Installing it would be no big deal, she said. They would simply thread a tiny tube through my vein. A cap on my arm would keep my vein permanently accessible. And once we’d gotten my blood count down, they would just pull the thing out. No more getting stuck! No more failed phlebotomies! From now on, I thought, blood-letting would be as easy as charging a laptop.

“What are the drawbacks?” I thought to ask.

“You can’t swim while it’s in,” she said.

Or shower, says the nurse at RIVI—unless I cover it with a special rubber sleeve or Saran Wrap, say, or the wrapper from the Providence Journal and Scotch tape. I absolutely do not want to get the bandages wet, because moisture breeds bacteria, and the catheter goes straight to my heart. Call the office if there’s swelling, she instructs, measuring my arm’s circumference just above the bandage. Call if the wound keeps bleeding. Call if it still hurts after a week. A nurse will come to my home tomorrow to change the dressing and teach me how to flush the line. She gives me a stretchy fishnet cuff to hold the cap (which turns out to be a two-inch nozzle) snuggled in place.

This PICC Line is a bigger deal more than I expected. But it’s worth it, because from now on, my phlebotomies will be a breeze.

The TV in the waiting room is tuned to Fox News. “Let’s see how those gun control people feel after this bombing,” someone in saying. I collect David and we drive around the corner to the hematologist’s office, where the TV is tuned to NBC. “They have defamed the entire Chechen ethnicity!” the Tsarnaev brothers’ uncle is telling reporters.

We watch that same footage over and over again as we wait for my name to be called. When someone finally comes to fetch me, it’s Nurse R again.

“B is still out?” I ask.

She smiles apologetically. “I’m trying to reach someone who can tell me how to draw blood through the PICC line,” she says. “I didn’t want you think we’d forgotten you.”

I have a roommate today, a woman young enough to be my daughter. She has the TV tuned to MSNBC, but has turned off the sound. The screen shows the face of Dzhokhar Tsarnaev—disturbingly young and surreally innocent.

“Good looking kid,” I say.

“This whole thing is so crazy,” says my roommate.

She tells us about her illness and her job. Today is her second-to-last treatment, and a steady stream of well-wishers come to see her. The snack lady brings around juice, sandwiches and chips. More visitors crowd into the tiny room. I’m still waiting for my phlebotomy. Every now and then, Nurse R stops by and says, “Still working on it.”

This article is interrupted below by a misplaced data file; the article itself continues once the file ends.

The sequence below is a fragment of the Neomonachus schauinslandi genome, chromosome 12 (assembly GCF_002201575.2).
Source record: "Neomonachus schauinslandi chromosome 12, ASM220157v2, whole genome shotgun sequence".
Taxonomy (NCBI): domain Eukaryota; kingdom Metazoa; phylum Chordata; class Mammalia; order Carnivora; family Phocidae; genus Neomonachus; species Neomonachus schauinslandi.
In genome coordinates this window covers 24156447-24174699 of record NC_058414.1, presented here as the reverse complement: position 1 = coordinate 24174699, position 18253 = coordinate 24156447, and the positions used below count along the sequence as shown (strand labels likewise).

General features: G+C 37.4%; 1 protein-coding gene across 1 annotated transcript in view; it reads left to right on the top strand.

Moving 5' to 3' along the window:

My hematologist arrives. “I’ve got some calls out,” she tells me.

A second hematologist comes in. He shakes his head.

The problem has to do with vacuums. Standard phlebotomy needles have them, and that’s what starts the blood off. What we need is a plumber. Or a syringe, my hematologist suggests.

Nurse R is dubious. “We’d have to constantly pull on it,” she says.

“I’ll do it,” my hematologist tells her.

And she does. For the greater part of an hour she sits beside me, slowly drawing back on the plunger of one after another 65-cc syringe, and tossing the filled syringes into the trash can labeled “Blood Products.” We talk about our children. David’s work. The viscosity of my blood. The beautiful cakes Nurse R bakes for my hematologist’s sons’ birthdays. When Nurse R takes a turn, we talk about batter and frosting. “It’s a labor of love,” she says—meaning baking fancy cakes.

It’s almost 3:30 when we finally get home. My hematologist talked about giving me two phlebotomies next week, but I don’t have even one appointment. The scheduling nurse will call, I’m told. We turn on the radio to hear the latest on the manhunt in Boston. We turn it off again when it becomes clear that announcers are just filling air time as they wait for something to happen.

We call Sophie, who’s still on lockdown.

“My apartment is as clean as it has ever been,” she says.

Before the day ends, lockdown will be lifted and Dzhokhar Tsarnaev will be arrested. Before the week ends, I will have returned to RIVI three times – first to have them check on the bleeding, and then on what I will think is swelling, and then to see how soon they can take the PICC line out. By the time I make that last visit, I will have a new hematologist, with a crew of nurses who have lots of experience phlebotomizing people like me.

But none of that has happened yet. Right now, on Friday afternoon, April 19, everything is on hold, waiting to resume its normal flow.